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A Comparative Study in Space and Sound

5 May

What is perhaps most interesting about Ruth Proctor and João Ferro Martins‘ show at The Mews Project Space is the way their work is so similar yet has subtle differences when neither had met until they hung the exhibition.

João Ferro Martins & Ruth Proctor From L to L and Back Again

Following a set of outline instructions for sculpture combining found or ready-made materials, striking similarities occur in the choice of orientation of objects whilst differences appear in the choice of object design; straight edges versus curves, material, dimensions, volume, weight, colour, etc., which combine to give Martins work an austere, solid and workerly feel, whereas Proctor’s has a sunnier, more vibrant and perhaps feminine outlook.  With a bass ‘E’ guitar string stretched across each chair as if to create a rudimentary instrument, a vinyl record is similarly placed behind the back of the chair so about 60% visible from the front, but one is an album and other incorporates a single.  Meanwhile, at the Barbican, Laurie Anderson is pictured playing her musical invention/sculpture, the Viophonograph, with a record mounted upon a violin body and a pickup in the bow.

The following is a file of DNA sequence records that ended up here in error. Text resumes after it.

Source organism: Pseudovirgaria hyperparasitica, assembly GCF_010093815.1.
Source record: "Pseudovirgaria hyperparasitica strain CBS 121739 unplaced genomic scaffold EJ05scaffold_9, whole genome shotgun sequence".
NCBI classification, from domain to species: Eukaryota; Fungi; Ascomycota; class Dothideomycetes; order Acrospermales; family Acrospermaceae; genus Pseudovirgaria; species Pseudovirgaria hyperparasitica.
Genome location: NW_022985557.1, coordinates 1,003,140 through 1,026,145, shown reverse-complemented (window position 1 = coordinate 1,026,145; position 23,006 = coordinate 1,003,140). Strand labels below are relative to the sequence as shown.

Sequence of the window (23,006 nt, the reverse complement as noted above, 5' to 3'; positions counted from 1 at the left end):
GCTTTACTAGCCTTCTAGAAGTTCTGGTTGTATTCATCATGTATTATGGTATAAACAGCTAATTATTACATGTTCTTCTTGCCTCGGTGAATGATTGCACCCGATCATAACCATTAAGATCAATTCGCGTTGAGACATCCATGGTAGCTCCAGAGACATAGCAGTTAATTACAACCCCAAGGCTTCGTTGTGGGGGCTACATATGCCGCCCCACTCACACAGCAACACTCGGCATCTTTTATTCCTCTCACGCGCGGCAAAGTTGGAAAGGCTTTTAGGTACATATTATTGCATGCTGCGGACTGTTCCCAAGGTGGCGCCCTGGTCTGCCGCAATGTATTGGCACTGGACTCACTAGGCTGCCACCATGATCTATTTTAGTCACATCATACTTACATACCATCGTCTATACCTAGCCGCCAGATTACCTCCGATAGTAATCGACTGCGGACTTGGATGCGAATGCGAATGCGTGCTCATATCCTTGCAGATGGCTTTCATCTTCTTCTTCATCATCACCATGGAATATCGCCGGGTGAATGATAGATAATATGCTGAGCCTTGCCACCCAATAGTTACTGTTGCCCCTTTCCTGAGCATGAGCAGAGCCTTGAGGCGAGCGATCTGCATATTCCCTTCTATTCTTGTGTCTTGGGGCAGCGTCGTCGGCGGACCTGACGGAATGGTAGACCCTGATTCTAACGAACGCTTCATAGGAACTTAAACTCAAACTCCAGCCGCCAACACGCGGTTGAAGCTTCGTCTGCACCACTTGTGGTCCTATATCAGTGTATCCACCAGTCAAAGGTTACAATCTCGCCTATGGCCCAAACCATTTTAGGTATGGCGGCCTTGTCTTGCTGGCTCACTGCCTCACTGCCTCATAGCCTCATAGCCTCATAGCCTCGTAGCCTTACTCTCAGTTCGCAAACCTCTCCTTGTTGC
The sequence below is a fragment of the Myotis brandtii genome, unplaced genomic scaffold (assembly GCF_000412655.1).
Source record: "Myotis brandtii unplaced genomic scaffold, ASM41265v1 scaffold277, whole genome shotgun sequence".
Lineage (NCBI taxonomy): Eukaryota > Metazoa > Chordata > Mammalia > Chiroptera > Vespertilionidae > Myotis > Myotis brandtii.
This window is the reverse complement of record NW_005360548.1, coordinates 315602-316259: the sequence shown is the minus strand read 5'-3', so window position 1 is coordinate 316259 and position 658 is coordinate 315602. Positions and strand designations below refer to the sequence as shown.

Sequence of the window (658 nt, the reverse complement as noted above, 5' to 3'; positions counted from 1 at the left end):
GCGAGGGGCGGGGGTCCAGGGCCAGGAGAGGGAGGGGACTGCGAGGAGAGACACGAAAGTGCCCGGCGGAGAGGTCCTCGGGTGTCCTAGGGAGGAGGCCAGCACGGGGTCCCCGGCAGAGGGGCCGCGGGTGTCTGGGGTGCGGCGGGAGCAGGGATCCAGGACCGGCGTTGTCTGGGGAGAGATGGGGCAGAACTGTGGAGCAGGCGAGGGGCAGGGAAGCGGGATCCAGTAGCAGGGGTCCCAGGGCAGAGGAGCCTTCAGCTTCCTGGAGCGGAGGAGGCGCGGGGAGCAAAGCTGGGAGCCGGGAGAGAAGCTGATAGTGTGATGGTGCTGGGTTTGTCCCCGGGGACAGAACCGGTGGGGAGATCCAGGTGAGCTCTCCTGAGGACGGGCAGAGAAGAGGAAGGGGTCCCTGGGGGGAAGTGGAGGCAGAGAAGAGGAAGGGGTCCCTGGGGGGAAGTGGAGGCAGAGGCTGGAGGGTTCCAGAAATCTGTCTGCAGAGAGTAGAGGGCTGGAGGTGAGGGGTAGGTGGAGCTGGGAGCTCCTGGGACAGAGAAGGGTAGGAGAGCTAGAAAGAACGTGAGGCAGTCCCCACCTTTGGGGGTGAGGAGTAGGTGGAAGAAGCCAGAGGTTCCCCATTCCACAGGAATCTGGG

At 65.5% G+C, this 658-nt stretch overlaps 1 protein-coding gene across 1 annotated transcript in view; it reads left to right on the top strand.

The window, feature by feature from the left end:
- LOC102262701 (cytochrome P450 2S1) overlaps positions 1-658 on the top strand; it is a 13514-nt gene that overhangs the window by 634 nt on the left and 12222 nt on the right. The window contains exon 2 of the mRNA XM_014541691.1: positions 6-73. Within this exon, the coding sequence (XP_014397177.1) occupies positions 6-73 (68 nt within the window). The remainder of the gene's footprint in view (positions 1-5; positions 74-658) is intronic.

Laurie Anderson Viophonograph, 1976 Black-and-white photograph Photograph: Bob Bielecki Courtesy the artist and Sean Kelly Gallery, New York. © Laurie Anderson

Perhaps it might also be relevant to mention Christian Marclay’s Recycled Records (1980-86), at this point, as another example of an artist using this sonic yet visual form, combining cut records to create a new sound.  Meanwhile Martins’ further experiments with record media include Cymbal Scratching (2010), which seems to be the inverse of Anderson’s work in that a traditional instrument is being played by a twentieth century one, whereas Anderson plays the record with the violin bow.

Cymbal Scratching (2010) by João Ferro Martins. Turntable, amplifier, pre amplifier, two speakers, cymbal. Dimensions variable. Sound reproduction of the texture of the cymbal.